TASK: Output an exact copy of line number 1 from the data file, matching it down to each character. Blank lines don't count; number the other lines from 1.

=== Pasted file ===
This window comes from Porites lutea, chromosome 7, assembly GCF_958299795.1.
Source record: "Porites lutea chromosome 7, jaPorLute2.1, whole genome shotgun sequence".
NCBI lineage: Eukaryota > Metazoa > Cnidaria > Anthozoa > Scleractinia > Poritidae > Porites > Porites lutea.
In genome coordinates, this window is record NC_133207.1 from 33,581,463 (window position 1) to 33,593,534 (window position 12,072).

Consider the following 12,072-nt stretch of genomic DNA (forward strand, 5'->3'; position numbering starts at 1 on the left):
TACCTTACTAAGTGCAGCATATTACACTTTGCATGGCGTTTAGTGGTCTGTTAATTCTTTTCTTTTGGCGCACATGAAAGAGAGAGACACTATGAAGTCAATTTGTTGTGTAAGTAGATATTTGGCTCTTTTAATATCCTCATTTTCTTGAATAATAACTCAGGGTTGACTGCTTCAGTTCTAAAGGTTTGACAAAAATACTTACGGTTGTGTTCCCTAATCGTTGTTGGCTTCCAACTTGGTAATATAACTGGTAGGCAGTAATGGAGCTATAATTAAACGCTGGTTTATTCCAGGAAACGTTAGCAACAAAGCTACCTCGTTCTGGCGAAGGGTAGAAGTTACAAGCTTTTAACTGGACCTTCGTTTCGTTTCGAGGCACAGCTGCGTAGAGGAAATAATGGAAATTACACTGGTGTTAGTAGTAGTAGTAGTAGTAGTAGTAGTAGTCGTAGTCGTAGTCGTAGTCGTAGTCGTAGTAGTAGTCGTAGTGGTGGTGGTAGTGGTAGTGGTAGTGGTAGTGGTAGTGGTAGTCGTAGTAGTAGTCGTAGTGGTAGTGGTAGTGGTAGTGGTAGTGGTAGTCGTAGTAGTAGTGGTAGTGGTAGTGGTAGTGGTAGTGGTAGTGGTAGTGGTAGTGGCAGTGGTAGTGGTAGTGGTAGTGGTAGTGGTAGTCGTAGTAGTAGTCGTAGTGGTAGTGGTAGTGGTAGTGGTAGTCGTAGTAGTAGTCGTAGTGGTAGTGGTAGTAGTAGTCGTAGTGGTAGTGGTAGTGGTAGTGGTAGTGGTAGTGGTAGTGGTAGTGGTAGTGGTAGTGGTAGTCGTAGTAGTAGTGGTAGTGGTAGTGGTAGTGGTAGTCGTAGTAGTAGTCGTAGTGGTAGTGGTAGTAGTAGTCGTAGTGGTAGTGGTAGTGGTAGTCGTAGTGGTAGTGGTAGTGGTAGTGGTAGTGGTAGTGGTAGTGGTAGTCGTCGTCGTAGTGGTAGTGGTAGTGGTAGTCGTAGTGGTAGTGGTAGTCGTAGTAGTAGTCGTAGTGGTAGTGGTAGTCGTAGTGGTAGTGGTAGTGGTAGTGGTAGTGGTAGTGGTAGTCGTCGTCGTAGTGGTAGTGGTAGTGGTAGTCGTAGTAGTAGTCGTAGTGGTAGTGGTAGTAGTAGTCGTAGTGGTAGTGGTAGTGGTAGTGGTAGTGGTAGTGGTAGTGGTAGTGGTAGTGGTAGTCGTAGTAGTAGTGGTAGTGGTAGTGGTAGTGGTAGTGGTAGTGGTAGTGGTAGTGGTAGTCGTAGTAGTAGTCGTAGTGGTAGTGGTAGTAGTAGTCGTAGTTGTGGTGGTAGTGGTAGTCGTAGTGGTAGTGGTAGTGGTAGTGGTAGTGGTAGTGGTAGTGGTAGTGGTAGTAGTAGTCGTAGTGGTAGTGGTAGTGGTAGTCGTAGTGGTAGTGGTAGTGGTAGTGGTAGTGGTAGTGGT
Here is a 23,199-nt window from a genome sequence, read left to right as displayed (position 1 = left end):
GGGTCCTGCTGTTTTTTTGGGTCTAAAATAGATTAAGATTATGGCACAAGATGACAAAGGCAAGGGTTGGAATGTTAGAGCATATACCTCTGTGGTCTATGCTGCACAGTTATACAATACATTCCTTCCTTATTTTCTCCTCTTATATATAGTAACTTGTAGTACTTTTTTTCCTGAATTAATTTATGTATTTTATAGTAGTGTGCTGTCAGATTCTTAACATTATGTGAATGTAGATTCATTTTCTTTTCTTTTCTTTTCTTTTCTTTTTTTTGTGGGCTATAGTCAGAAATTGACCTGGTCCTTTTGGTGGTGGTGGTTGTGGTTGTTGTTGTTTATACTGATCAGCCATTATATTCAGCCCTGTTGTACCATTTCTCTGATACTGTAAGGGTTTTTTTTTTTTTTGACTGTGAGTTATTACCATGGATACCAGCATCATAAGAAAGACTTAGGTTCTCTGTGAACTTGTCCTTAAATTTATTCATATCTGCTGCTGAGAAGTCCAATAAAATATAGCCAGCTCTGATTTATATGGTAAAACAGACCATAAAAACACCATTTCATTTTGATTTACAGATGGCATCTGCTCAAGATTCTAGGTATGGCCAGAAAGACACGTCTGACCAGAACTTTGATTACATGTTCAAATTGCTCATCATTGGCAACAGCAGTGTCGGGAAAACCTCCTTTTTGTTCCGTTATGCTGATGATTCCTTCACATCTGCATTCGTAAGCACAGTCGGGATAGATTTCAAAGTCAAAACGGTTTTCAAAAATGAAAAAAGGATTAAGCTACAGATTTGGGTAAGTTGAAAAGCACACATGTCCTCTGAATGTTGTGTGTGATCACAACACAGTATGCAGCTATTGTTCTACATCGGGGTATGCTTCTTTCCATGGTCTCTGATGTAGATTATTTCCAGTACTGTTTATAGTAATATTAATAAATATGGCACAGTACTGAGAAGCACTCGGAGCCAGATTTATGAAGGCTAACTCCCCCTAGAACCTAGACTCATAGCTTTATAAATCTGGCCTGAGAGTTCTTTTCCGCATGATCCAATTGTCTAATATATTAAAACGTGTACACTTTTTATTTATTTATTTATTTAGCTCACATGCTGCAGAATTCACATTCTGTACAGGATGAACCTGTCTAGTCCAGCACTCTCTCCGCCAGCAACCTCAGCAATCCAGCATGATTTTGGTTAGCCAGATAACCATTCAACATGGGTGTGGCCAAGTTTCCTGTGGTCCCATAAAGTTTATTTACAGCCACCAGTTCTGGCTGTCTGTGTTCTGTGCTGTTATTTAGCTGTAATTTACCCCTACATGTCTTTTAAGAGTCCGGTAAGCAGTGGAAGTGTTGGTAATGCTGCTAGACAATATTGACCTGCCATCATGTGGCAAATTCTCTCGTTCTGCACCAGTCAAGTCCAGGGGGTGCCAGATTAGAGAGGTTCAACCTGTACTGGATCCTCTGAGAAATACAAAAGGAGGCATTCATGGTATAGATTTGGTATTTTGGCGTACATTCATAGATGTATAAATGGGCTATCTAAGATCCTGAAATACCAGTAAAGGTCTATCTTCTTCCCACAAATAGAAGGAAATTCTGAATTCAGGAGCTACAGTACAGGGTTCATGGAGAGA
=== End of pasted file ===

This window comes from Porites lutea, chromosome 7, assembly GCF_958299795.1.